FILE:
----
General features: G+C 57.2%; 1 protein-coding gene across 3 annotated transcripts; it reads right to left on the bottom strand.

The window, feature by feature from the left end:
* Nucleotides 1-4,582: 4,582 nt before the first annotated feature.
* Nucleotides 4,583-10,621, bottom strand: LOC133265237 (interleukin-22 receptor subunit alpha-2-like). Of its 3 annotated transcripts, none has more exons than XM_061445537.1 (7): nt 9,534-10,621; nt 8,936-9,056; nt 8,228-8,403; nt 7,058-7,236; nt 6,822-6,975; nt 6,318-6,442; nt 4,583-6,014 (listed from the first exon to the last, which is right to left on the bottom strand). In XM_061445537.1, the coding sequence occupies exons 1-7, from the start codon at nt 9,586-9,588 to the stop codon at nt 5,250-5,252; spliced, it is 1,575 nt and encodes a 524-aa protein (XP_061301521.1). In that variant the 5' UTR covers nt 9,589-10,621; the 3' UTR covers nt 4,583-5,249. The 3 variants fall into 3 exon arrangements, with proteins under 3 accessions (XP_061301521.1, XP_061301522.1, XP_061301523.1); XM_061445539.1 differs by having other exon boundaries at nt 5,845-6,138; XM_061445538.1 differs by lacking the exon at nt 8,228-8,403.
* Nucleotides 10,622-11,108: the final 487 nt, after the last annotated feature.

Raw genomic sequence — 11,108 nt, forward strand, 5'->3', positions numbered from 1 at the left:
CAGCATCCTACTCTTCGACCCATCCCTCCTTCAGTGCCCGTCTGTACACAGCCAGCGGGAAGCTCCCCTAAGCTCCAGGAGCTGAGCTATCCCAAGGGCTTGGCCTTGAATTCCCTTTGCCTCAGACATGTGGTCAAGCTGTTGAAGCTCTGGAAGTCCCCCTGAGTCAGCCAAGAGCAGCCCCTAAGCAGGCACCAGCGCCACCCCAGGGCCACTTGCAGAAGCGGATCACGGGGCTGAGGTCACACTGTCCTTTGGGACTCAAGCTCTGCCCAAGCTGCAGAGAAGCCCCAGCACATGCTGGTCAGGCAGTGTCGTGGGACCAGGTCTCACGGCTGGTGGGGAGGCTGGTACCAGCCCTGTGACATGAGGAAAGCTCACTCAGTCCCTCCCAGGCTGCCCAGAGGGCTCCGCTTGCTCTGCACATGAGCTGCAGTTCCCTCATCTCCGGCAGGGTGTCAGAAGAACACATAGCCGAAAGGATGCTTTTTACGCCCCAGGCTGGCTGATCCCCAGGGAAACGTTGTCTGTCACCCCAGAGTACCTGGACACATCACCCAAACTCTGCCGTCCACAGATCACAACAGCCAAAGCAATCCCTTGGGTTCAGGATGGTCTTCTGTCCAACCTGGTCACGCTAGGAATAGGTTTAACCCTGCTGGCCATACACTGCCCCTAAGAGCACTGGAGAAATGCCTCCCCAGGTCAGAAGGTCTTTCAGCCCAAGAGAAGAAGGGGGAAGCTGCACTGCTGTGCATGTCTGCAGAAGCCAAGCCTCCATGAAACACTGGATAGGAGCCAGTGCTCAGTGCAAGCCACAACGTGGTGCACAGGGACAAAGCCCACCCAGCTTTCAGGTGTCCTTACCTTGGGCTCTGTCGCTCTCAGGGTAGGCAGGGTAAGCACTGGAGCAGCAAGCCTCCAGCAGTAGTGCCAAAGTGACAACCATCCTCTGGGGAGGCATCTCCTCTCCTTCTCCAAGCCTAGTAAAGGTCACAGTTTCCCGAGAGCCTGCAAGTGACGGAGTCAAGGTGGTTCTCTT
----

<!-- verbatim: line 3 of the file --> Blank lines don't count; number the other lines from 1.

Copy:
* Nucleotides 1-4,582: 4,582 nt before the first annotated feature.